particle gas radiation convection convection

    Figure 5.14: h pc is controlled by k g

    Figure 5.15: maximum occurs by blanket of bubbles

    When U > ( 2 ∼ 3 )×U m f

    For group B powders

    h max = 35.8k 0.6 g

    ρ 0.2 p

    x 0.36

    , W/m2K

    For group A powders

    Nu max = 0.157Ar 0.475

    5.8 Applications of Fluidized Beds

    Advantages

    - Liquid-like behavior, easy to control and automate

    - Rapid mixing, uniform temperature and concentration

    - Resists rapid temperature changes, hence responds slowly to

    changes in operating conditions and avoids temperature runaway

  • with exothermic reactions

    - Circulate solids between fluidized beds for heat exchange

    - Applicable for large or small scale operations

    - Heat and mass transfer rates are high, requiring smaller

    surfaces

    Disadvantages

    - Bubbling beds are difficult to predict and are less efficient

    - Rapid mixing of solids causes nonuniform residence times for

    continuous flow reactors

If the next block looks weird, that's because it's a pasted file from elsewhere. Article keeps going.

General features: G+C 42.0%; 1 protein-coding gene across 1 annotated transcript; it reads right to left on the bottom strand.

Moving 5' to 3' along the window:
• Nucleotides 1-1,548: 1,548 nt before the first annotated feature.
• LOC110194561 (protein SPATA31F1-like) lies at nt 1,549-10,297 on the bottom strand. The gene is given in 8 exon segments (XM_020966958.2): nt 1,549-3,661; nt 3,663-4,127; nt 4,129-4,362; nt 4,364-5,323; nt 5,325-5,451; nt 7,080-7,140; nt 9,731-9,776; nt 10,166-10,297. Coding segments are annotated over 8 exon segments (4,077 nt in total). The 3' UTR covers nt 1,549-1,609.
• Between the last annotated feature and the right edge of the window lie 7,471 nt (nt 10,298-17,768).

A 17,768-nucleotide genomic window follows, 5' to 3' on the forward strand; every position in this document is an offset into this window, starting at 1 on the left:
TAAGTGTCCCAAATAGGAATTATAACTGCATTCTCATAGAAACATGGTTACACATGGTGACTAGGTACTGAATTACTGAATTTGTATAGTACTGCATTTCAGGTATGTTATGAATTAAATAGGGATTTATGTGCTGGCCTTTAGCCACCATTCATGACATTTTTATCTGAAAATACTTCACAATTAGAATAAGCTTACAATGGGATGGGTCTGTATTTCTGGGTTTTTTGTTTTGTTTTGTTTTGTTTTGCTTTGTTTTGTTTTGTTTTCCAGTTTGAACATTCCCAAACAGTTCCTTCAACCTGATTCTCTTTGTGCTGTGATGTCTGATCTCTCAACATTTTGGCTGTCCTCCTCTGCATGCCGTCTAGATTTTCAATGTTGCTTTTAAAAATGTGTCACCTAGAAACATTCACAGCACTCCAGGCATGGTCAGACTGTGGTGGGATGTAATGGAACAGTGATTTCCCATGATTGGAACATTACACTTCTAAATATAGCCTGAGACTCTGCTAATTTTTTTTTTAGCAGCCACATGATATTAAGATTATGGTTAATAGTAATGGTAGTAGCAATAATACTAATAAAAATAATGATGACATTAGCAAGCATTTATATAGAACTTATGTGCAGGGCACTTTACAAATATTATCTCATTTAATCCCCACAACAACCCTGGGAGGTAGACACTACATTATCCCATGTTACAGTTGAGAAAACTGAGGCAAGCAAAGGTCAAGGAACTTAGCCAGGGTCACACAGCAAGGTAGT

- Particle comminution(breakup) is common

    - Pipe and vessel walls erode to collisions by particles

    (1) Physical Processes

    Drying / Mixing / Granulation / Coating / Heat exchanger/

    Adsorption(Desorption)

    Figure 5.17

    (2) Chemical Processes

    Table 5.2

    Figure 5.18 Fluidized catalytic cracker

    5.9 A Simple Model for the Bubbling Fluidized Bed

    Reactor

    Figure 5.19

    Orcutt et al(1962)

    Form the overall mass balance on the reactant + shell mass balance

    1- C H C 0

    = (1- βe - χ )-

    ( 1- βe - χ ) 2

    kH mf( 1- ε p )

    U + (1- β e -

    χ )

  • C BH= C P+ (C 0-C P) exp [- χ ]

    C P= C 0[U-(U-U mf )e

    - χ]

    kH mf(1- ε P )+ [U (U-U mf)e - χ]

    CH= UmfC P+(U-Umf)CBH

    U

    where C 0 : concentration of reactant at distributor

    C H : concentration of reactant leaving the reactor(H)

    C B : concentration of the reactant in the bubble phase

    C P : concentration of the reactant in the particulate phase

    β= U-Umf U

    and χ= K cH

    U B

    where K c: mass transfer coefficient of the reactant from particulate

    phase

    Figure 5.20

    Worked Example 5.3